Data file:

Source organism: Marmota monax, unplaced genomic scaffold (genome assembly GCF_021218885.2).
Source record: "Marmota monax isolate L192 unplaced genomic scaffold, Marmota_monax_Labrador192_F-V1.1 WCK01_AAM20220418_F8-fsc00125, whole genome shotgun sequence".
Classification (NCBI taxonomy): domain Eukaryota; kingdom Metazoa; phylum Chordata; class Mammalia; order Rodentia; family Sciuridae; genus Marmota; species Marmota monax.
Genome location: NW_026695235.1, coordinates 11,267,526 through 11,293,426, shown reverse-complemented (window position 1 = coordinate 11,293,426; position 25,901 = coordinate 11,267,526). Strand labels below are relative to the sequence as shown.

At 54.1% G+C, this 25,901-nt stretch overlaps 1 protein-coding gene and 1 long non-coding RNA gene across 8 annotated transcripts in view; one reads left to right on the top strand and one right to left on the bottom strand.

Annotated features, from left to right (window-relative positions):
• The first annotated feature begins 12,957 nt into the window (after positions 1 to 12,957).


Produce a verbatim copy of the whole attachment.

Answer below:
Source organism: Marmota monax, unplaced genomic scaffold (genome assembly GCF_021218885.2).
Source record: "Marmota monax isolate L192 unplaced genomic scaffold, Marmota_monax_Labrador192_F-V1.1 WCK01_AAM20220418_F8-fsc00125, whole genome shotgun sequence".
Classification (NCBI taxonomy): domain Eukaryota; kingdom Metazoa; phylum Chordata; class Mammalia; order Rodentia; family Sciuridae; genus Marmota; species Marmota monax.
Genome location: NW_026695235.1, coordinates 11,267,526 through 11,293,426, shown reverse-complemented (window position 1 = coordinate 11,293,426; position 25,901 = coordinate 11,267,526). Strand labels below are relative to the sequence as shown.

At 54.1% G+C, this 25,901-nt stretch overlaps 1 protein-coding gene and 1 long non-coding RNA gene across 8 annotated transcripts in view; one reads left to right on the top strand and one right to left on the bottom strand.

Annotated features, from left to right (window-relative positions):
• The first annotated feature begins 12,957 nt into the window (after positions 1 to 12,957).